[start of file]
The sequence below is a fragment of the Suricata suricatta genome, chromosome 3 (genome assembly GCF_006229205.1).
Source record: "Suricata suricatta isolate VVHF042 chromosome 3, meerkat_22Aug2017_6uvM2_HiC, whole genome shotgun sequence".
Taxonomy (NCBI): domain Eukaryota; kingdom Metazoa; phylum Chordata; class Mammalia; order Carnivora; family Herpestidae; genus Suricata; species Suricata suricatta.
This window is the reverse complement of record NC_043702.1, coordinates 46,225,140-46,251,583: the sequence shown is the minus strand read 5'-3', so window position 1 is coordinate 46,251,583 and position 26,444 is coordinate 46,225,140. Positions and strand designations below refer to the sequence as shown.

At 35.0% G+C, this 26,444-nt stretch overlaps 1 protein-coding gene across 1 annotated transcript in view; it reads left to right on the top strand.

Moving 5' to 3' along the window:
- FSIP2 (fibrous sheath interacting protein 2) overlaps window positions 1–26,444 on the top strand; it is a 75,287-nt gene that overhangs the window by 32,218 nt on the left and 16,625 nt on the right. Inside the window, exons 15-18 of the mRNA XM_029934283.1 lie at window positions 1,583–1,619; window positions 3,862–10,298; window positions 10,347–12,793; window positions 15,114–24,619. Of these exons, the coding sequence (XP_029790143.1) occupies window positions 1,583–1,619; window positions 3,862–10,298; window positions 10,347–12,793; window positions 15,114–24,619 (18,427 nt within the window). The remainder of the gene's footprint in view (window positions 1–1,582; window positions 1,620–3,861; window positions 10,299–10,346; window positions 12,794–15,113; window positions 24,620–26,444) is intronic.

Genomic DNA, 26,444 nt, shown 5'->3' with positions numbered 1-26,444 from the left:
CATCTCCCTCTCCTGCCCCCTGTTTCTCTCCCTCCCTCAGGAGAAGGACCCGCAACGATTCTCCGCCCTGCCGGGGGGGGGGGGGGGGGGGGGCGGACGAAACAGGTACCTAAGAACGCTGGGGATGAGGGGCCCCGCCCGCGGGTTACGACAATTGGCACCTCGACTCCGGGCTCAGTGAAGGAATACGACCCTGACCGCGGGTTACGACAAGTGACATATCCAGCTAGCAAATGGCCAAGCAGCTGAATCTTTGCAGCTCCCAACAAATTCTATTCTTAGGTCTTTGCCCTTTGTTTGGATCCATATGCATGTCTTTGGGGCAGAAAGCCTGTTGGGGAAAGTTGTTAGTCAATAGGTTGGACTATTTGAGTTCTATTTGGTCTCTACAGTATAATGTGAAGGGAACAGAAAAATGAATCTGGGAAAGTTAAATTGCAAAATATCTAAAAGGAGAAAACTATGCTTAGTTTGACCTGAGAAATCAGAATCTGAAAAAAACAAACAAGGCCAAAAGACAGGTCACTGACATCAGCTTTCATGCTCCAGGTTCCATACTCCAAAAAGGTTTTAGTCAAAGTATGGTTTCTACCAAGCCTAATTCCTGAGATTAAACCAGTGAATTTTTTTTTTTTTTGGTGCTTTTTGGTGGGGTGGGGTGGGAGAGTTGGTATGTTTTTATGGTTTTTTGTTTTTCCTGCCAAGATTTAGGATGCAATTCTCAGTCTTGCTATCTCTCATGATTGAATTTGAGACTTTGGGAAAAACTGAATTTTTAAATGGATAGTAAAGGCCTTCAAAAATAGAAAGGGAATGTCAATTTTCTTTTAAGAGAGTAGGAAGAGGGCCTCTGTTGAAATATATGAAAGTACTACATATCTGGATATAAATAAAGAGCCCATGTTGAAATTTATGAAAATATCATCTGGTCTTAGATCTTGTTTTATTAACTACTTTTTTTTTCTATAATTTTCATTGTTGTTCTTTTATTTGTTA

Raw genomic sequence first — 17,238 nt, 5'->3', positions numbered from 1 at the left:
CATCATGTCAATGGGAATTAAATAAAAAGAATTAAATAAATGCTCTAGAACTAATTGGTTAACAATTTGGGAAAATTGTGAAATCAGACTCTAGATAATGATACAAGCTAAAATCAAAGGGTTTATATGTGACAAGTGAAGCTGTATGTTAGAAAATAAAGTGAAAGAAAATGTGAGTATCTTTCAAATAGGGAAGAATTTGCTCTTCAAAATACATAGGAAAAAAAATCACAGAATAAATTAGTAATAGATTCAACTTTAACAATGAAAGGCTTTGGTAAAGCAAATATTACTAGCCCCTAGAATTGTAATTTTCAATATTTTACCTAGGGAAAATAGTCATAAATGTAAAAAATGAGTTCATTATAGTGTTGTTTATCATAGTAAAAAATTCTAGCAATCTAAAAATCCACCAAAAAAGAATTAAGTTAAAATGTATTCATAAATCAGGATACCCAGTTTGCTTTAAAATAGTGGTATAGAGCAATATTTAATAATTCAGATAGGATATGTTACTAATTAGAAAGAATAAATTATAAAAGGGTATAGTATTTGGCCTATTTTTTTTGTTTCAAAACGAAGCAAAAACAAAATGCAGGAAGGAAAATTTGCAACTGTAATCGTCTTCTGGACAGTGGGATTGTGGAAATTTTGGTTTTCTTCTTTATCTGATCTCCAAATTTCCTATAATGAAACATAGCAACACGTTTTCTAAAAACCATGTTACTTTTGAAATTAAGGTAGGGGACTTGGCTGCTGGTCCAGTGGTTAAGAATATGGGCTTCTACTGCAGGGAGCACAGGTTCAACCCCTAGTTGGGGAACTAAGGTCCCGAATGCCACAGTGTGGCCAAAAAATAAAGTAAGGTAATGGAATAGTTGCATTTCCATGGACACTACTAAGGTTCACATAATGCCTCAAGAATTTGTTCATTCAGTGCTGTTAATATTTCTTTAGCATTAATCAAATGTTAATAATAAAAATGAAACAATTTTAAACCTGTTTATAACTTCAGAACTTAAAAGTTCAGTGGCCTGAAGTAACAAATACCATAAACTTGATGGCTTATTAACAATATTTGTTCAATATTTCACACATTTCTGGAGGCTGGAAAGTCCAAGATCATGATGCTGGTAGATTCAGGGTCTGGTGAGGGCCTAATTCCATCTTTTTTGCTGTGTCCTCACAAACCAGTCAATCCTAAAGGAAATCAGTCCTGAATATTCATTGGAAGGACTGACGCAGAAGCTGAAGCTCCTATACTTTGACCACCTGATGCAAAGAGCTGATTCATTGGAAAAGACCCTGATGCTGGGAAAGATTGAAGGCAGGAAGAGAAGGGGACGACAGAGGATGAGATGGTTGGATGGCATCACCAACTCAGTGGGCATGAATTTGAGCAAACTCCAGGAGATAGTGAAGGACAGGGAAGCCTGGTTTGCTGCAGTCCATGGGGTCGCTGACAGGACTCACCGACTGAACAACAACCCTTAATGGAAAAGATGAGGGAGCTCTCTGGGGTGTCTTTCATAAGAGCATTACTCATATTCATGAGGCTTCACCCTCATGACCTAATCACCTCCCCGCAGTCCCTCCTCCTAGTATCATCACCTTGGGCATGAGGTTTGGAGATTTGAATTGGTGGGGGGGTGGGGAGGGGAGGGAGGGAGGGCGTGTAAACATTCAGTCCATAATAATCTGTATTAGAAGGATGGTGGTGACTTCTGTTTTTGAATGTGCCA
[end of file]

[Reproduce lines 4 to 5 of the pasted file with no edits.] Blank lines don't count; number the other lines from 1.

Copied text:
This window is the reverse complement of record NC_043702.1, coordinates 46,225,140-46,251,583: the sequence shown is the minus strand read 5'-3', so window position 1 is coordinate 46,251,583 and position 26,444 is coordinate 46,225,140. Positions and strand designations below refer to the sequence as shown.

At 35.0% G+C, this 26,444-nt stretch overlaps 1 protein-coding gene across 1 annotated transcript in view; it reads left to right on the top strand.